- Abstract: While reinforcement learning (RL) shows a lot of promise for natural language processing—e.g. when fine-tuning natural language systems for optimizing a certain objective—there has been little investigation into potential language drift: when an external reward is used to train a system, the agents’ communication protocol may easily and radically diverge from natural language. By re-casting translation as a communication game, we show that language drift indeed happens when pre-trained agents are fine-tuned with policy gradient methods. We contend that simply adding a "naturalness" constraint to the reward, e.g. by using language model log likelihood, does not fully address the issue, and argue that (perceptual) grounding is required. That is, while language model constraints impose syntactic conformity, they do not lead to semantic correspondence. Our experiments show that grounded models give the best communication performance, while retaining English syntax along with the ability to convey the intended semantics.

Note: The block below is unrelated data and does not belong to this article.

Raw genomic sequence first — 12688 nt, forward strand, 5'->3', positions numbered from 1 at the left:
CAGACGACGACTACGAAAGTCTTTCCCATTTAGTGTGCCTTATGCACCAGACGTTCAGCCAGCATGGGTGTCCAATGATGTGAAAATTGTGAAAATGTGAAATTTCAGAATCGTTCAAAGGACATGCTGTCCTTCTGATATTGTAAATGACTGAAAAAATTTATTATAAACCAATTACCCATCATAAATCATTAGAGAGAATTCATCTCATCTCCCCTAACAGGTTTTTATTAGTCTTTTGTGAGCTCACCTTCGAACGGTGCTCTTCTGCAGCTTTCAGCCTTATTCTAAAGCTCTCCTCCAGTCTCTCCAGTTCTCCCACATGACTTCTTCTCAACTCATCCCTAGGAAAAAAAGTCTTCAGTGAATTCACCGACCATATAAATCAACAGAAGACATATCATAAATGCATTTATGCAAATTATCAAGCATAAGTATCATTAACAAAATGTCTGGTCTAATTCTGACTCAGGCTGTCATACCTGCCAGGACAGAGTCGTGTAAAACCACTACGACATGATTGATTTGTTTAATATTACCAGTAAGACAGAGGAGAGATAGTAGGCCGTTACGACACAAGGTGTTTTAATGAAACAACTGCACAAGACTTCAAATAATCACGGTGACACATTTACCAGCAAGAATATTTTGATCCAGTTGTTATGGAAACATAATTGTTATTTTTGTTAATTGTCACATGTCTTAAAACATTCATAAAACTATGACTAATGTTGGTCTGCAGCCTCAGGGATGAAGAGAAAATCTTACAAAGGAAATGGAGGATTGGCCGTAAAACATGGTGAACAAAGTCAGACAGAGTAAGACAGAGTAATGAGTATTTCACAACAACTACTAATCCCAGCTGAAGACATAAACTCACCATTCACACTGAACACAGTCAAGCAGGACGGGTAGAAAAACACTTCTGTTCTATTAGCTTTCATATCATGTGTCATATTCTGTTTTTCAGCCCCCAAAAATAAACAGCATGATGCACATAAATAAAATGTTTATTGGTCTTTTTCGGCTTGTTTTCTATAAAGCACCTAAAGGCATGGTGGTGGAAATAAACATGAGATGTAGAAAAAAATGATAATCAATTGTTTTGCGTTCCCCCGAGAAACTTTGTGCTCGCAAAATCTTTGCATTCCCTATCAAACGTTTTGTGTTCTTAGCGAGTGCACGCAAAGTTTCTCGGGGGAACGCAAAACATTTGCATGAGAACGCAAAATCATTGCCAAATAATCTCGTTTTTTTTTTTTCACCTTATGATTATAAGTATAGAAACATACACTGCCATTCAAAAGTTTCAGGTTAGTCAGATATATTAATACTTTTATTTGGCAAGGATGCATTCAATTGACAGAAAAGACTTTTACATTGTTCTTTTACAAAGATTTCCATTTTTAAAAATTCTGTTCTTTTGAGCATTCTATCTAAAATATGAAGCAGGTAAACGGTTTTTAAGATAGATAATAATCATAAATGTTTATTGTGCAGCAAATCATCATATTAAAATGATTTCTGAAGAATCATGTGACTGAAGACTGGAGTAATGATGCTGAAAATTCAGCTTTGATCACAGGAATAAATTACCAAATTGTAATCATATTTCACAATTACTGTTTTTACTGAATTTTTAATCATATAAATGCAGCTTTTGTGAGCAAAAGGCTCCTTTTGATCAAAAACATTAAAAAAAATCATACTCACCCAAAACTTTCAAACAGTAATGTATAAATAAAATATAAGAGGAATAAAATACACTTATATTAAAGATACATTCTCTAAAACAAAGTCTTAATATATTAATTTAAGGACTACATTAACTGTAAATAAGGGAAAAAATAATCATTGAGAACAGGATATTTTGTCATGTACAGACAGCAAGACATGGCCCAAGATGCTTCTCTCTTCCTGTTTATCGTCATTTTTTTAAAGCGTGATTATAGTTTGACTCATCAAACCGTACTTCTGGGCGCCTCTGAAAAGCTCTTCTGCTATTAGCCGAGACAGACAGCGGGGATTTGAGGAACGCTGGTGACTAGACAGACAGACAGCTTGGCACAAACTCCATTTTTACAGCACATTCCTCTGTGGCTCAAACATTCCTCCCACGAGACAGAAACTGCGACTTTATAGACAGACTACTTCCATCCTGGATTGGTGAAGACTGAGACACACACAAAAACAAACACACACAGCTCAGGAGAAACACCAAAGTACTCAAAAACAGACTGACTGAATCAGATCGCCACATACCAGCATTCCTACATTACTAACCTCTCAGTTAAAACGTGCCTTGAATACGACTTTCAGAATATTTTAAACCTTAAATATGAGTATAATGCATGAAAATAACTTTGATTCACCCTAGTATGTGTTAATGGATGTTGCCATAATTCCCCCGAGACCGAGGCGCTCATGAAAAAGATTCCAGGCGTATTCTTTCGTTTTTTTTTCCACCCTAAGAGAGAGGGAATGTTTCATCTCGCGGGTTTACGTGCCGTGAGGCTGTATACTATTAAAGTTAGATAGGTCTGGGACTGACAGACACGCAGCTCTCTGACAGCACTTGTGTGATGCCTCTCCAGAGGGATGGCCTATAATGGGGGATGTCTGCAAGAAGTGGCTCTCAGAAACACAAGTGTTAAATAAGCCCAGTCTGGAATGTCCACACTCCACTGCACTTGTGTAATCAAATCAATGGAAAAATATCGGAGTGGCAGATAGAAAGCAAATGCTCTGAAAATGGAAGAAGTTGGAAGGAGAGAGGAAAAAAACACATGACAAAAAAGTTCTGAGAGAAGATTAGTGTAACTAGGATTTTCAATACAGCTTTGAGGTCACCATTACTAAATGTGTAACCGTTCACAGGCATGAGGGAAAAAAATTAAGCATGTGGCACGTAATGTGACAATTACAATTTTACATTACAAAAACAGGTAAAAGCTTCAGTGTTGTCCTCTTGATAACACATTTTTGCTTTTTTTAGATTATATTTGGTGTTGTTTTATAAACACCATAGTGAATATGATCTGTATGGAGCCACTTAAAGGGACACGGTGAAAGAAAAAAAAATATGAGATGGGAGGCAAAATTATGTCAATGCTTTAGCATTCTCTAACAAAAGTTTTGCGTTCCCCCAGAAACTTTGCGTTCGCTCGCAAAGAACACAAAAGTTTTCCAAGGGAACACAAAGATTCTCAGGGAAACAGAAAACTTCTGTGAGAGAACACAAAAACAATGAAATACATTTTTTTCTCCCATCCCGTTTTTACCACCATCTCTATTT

- Keywords: grounding, policy gradient, language drift, reinforcement learning
- TL;DR: Grounding helps avoid language drift during fine-tuning natural language agents with policy gradients.